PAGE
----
Deal emerges on tax cuts

WASHINGTON — Senate leaders from both parties on Sunday sketched the broad outline of a compromise to extend the expiring Bush-era tax cuts for all Americans in exchange for extending benefits for the millions of long-term unemployed.

The outlines of compromise emerged after Republicans quashed an extension of unemployment benefits last week and then Senate Democrats failed on Saturday to cut off debate in order to pass legislation that would extend the tax cuts for all but the top 2 percent of earners.

With each side unable to impose its will, talks involving the administration are accelerating as all sides now seek middle ground ahead of a self-imposed congressional deadline of Dec. 17.

"It's pretty clear now that taxes are not going up on anybody in the middle of a recession," Senate Minority Leader Mitch McConnell, R-Ky., said Sunday on NBC's "Meet the Press." "I think we will extend unemployment insurance."

McConnell also clarified that he doesn't think there's enough time before a congressional recess to repeal the military's "don't ask, don't tell" policy and allow for openly gay members of the armed services.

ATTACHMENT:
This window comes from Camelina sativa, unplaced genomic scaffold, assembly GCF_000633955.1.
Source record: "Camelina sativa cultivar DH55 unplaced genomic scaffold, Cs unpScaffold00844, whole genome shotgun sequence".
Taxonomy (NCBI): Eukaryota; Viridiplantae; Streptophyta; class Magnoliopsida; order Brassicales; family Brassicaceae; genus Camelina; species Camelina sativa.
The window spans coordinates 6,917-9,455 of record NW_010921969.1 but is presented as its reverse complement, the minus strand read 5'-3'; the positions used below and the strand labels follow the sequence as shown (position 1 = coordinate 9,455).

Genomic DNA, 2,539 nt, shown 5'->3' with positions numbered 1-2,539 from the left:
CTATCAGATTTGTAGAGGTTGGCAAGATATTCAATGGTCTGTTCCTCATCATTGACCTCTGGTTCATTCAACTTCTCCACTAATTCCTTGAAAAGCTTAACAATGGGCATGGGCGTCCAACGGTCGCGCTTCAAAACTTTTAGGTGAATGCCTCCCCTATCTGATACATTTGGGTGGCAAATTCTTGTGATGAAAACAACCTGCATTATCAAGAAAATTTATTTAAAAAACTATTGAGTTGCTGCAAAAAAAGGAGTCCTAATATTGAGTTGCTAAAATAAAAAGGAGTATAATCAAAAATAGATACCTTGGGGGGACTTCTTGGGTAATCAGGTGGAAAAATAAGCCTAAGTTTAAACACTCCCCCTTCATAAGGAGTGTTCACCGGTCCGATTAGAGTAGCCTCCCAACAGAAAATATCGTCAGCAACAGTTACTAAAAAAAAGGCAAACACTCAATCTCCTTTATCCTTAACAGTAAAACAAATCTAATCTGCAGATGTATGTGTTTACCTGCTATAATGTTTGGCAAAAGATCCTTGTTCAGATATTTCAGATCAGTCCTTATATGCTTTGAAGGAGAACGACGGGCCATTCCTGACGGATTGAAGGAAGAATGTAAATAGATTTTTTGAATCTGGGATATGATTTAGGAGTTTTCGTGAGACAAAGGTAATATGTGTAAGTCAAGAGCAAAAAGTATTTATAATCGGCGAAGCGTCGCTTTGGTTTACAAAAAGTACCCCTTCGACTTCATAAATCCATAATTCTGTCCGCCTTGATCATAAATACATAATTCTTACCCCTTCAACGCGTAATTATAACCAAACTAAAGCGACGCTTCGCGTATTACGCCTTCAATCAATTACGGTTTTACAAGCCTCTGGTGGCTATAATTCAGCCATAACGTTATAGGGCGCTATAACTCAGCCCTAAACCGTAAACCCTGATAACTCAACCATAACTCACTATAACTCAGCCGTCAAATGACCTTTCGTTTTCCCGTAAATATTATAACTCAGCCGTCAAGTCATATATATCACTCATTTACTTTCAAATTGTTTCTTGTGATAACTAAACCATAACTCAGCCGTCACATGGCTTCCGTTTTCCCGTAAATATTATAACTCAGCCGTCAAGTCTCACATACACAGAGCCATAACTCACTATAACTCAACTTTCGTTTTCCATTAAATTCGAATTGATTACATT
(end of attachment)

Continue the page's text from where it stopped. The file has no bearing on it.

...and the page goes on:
Appearing on the CBS show "Face the Nation," Senate Republican whip Jon Kyl of Arizona said that compromise talks are focusing on another extension of unemployment insurance and an "extension for some period of time" of the Bush-era tax cuts. Talk is now centered on a two-year extension, perhaps three years.

Senate Democratic whip Richard Durbin of Illinois, a guest on the same show, acknowledged that any deal would be a quid pro quo.

"Without unemployment benefits being extended, this is a non-starter," Durbin said, adding that it would be unacceptable for Congress to fail during the holidays to extend jobless benefits for 6.3 million Americans who have been out of work now for longer than six months.

President Barack Obama set the tone for the compromise in remarks after the failure to extend Saturday the Bush-era tax cuts for just the middle class. Failure to find compromise, he acknowledged, would mean all Americans see their taxes rise, because under current law the rates revert back to pre-2001 levels.

"We need to redouble our efforts to resolve this impasse — in the next few days — to give the American people the peace of mind that their taxes will not go up on January 1st," Obama said. "It will require some compromise but I'm confident that we can get it done."

The president on Saturday signed legislation to keep the government funded through Dec. 18. But Congress is torn over how to continue funding through the end of the fiscal year, Sept. 30, an issue being worked out by Lew while Geithner negotiates on tax issues.

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